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Parallel computing on nanco an introductory course

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Title: Parallel computing on nanco an introductory course


1
Parallel computing on nanco- an introductory
course
  • Anne Weill Zrahia
  • Technion,Computer Center
  • July 2007

2
Parallel Programming on the Nanco
  • Parallelization Concepts
  • Nanco Computer Design
  • Orientation on Nanco
  • Parallel Programming -MPI
  • 5) Queuing system - SGE

3
  • Parallelization Concepts

4
Parallel Power for HPC
  • A closely coupled, scalable set of
    interconnected computer system, sharing common
    hardware and software infrastructure, providing a
    parallel set of resources to applications for
    improved performance.

5
Resources needed for applications arising from
Nanotechnology
  • Large memory Tbytes
  • High floating point computing speed Tflops
  • High data throughput state of the art

6
Parallel classification
  • Parallel architectures
  • Shared Memory /
  • Distributed Memory
  • Programming paradigms
  • Data parallel /
  • Message passing

7
Shared Memory
  • Each processor can access any part of the memory
  • Access times are uniform (in principle)
  • Easier to program (no explicit message passing)
  • Bottleneck when several tasks access same
    location

8
SMP architecture
P
P
P
P
Memory
9
Distributed Memory
  • Processor can only access local memory
  • Access times depend on location
  • Processors must communicate via explicit message
    passing

10
Distributed Memory
Processor Memory
Processor Memory
Interconnection network
11
Message Passing Programming
  • Separate program on each processor
  • Local Memory
  • Control over distribution and transfer of data
  • Additional complexity of debugging due to
    communications

12
Why not a cluster
  • Single SMP system easier to purchase/maintain
  • Ease of programming in SMP systems

13
Why a cluster
  • Scalability
  • Total available physical RAM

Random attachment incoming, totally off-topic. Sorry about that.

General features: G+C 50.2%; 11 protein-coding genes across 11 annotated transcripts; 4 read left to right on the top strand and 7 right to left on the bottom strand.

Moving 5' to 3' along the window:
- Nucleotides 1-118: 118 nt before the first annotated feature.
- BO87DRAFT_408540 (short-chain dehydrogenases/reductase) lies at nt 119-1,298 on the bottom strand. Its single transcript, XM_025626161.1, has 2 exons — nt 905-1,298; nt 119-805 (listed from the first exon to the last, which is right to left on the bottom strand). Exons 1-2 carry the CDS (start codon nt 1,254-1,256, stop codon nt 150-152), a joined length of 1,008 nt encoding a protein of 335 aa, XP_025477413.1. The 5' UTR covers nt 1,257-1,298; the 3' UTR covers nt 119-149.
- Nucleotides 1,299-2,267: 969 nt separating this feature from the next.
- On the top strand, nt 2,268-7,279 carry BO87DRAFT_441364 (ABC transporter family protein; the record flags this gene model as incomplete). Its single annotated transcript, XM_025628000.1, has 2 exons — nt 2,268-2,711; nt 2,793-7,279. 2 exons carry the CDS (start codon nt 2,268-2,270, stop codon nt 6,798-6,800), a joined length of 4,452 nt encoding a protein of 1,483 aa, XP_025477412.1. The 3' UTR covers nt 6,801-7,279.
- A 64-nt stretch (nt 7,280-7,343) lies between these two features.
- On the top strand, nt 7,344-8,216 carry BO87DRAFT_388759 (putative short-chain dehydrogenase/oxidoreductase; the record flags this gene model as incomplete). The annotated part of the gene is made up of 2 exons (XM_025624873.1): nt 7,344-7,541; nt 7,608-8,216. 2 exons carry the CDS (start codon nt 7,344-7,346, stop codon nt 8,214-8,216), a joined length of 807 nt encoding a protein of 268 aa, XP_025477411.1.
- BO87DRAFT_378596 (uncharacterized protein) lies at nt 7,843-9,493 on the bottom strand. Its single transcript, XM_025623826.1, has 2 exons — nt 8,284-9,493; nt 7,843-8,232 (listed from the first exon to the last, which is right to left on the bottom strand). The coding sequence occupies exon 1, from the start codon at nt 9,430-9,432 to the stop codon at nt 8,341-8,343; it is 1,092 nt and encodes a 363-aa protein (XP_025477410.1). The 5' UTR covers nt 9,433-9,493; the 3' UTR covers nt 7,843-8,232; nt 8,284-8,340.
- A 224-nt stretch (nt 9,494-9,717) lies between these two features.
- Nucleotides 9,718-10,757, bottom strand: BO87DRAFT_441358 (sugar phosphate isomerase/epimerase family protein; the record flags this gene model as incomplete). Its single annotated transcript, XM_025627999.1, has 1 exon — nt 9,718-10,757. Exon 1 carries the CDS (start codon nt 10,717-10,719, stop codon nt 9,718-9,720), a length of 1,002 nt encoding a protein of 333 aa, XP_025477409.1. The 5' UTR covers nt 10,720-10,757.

• Reduced cost
  • But

14
Performance issues
  • Concurrency ability to perform actions
    simultaneously
  • Scalability performance is not impaired by
    increasing number of processors
  • Locality high ration of local memory
    accesses/remote memory accesses (or low
    communication)

15
SP2 Benchmark
  • Goal Checking performance of real world
    applications on the SP2
  • Execution time (seconds)CPU time for
    applications
  • Speedup
  • Execution time for 1 processor
  • ---------------------------------
    ---
  • Execution time for p processors

16
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17
2) Nanco design
18
Nanco architecture
19
Configuration
M
M
M
P
P
P
P
P
P
node2
node64
node1
Infiniband Switch
20
Configuration
  • 64 dual-processor, dual core compute nodes, each
    dual-core Opteron Rev. F
  • 8GB RAM memory/node
  • 2 master nodes for H/A , also Opterons
  • Infiniband Interconnect switch HCAs
  • Netapp storage

21
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22
AMD Opteron processor
23
Memory bottleneck
24
AMD Hypertransport
25
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26
How does this reflect on performance?

27
Performance
  • Access to local memory 1hop
  • Access to 2nd processor memory 2hops
  • Prefetch can be useful for predictable patterns
  • Multithreading can be used at node level

28
Infiniband interconnect
29
3) Orientation on nanco
30
Getting started
  • Security
  • Logging in
  • Shell environment
  • Transferring files

31
System access-security
  • Secure access
  • X-tunelling (for graphics
  • Can use ssh X for tunnelling

32
Working on nanco